Skalkidou A, Hellgren C, Comasco E, Sylvén S, Sundström Poromaa I
Womens Health (Lond) 8 (6) 659-672 [2012-11-00; online 2012-11-28]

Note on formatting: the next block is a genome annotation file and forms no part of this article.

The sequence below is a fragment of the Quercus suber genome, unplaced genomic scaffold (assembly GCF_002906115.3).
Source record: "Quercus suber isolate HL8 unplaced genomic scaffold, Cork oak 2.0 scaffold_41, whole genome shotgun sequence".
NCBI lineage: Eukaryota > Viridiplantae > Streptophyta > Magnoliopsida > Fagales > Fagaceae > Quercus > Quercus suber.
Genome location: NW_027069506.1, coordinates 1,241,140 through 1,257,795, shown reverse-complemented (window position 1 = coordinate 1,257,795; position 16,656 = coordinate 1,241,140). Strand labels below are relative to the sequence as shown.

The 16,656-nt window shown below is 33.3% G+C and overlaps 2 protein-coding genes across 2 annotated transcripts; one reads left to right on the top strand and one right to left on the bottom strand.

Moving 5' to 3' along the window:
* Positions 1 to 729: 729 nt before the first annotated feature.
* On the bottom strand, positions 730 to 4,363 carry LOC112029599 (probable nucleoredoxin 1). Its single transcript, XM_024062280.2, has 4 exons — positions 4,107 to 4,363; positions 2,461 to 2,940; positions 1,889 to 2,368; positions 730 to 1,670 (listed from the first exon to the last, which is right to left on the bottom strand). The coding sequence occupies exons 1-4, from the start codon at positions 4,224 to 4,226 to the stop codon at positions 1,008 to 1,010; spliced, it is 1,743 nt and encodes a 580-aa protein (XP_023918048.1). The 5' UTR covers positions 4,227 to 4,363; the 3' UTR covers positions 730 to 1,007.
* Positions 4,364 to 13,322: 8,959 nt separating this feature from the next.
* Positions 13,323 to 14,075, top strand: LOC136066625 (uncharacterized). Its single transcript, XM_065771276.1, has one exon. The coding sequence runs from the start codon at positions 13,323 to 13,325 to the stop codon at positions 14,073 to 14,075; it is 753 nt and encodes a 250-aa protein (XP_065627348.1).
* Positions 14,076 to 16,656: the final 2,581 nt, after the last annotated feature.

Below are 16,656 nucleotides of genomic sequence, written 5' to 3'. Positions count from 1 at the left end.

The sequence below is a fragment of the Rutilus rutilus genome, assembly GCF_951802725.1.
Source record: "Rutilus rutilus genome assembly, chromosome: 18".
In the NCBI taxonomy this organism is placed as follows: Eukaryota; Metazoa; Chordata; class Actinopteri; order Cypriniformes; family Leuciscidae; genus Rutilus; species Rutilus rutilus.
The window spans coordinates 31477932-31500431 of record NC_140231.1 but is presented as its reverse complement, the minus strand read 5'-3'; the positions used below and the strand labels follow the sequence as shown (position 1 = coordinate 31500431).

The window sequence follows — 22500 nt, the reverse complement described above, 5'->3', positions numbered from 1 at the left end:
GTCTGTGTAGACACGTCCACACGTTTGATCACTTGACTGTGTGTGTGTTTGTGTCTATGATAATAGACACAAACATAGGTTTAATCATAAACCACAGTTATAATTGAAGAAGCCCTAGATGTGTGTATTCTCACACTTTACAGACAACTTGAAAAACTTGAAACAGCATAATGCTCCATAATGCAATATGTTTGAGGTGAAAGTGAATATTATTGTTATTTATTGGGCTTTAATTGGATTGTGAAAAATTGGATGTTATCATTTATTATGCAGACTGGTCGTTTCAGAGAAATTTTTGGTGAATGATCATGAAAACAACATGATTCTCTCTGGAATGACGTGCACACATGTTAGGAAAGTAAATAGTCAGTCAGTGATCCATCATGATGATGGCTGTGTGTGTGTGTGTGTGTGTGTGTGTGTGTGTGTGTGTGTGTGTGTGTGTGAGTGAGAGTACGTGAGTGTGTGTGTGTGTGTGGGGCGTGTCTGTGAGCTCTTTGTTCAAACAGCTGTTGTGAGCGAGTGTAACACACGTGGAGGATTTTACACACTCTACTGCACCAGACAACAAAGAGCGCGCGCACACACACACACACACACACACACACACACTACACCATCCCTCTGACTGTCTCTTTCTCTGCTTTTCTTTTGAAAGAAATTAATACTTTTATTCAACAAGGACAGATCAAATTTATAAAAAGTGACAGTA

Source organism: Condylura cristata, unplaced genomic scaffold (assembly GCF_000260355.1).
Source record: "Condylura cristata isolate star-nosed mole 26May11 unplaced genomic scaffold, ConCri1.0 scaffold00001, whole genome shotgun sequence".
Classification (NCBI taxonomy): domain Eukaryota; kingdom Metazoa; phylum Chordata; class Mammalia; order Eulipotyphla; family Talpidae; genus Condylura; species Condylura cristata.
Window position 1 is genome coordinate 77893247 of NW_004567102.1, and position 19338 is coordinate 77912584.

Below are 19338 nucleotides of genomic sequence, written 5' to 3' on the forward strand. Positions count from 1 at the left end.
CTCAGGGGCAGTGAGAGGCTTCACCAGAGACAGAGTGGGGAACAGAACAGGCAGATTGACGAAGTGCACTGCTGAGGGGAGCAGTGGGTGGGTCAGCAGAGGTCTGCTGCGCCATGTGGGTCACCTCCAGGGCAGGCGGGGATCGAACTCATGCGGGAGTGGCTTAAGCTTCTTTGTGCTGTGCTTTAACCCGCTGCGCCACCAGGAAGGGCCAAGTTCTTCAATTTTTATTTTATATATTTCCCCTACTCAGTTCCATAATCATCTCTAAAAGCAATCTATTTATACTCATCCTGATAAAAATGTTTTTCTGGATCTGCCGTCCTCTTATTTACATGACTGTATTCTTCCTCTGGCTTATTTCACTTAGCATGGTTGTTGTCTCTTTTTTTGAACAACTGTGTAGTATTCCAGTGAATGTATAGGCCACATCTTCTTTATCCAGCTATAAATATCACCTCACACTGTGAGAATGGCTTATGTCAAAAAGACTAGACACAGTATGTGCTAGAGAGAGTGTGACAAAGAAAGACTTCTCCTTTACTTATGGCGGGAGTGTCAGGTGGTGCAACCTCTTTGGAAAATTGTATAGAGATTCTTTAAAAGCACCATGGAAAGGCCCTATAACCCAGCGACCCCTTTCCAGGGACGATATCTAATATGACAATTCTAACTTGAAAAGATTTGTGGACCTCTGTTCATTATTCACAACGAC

In comparison with the vast epidemiological literature on postpartum depression (PPD), relatively few studies have examined the biological aspects of the disorder. However, research into the biological mechanisms of PPD is a challenging task, as normal pregnancy and the postpartum period cause adaptive endocrine changes, which would otherwise be considered pathological in nonpregnant women. This review focuses on the adaptive changes of childbearing and nursing, which ultimately may put women at increased risk of PPD. In light of the normal physiology, the authors also attempt to describe the current evidence of the biological changes associated with the development of depression in the postpartum period, including ovarian steroids, the hypothalamic-pituitary-adrenal axis, the serotonergic neurotransmitter system, the thyroid system and inflammatory markers. In addition, current knowledge on candidate genes associated with PPD is reviewed.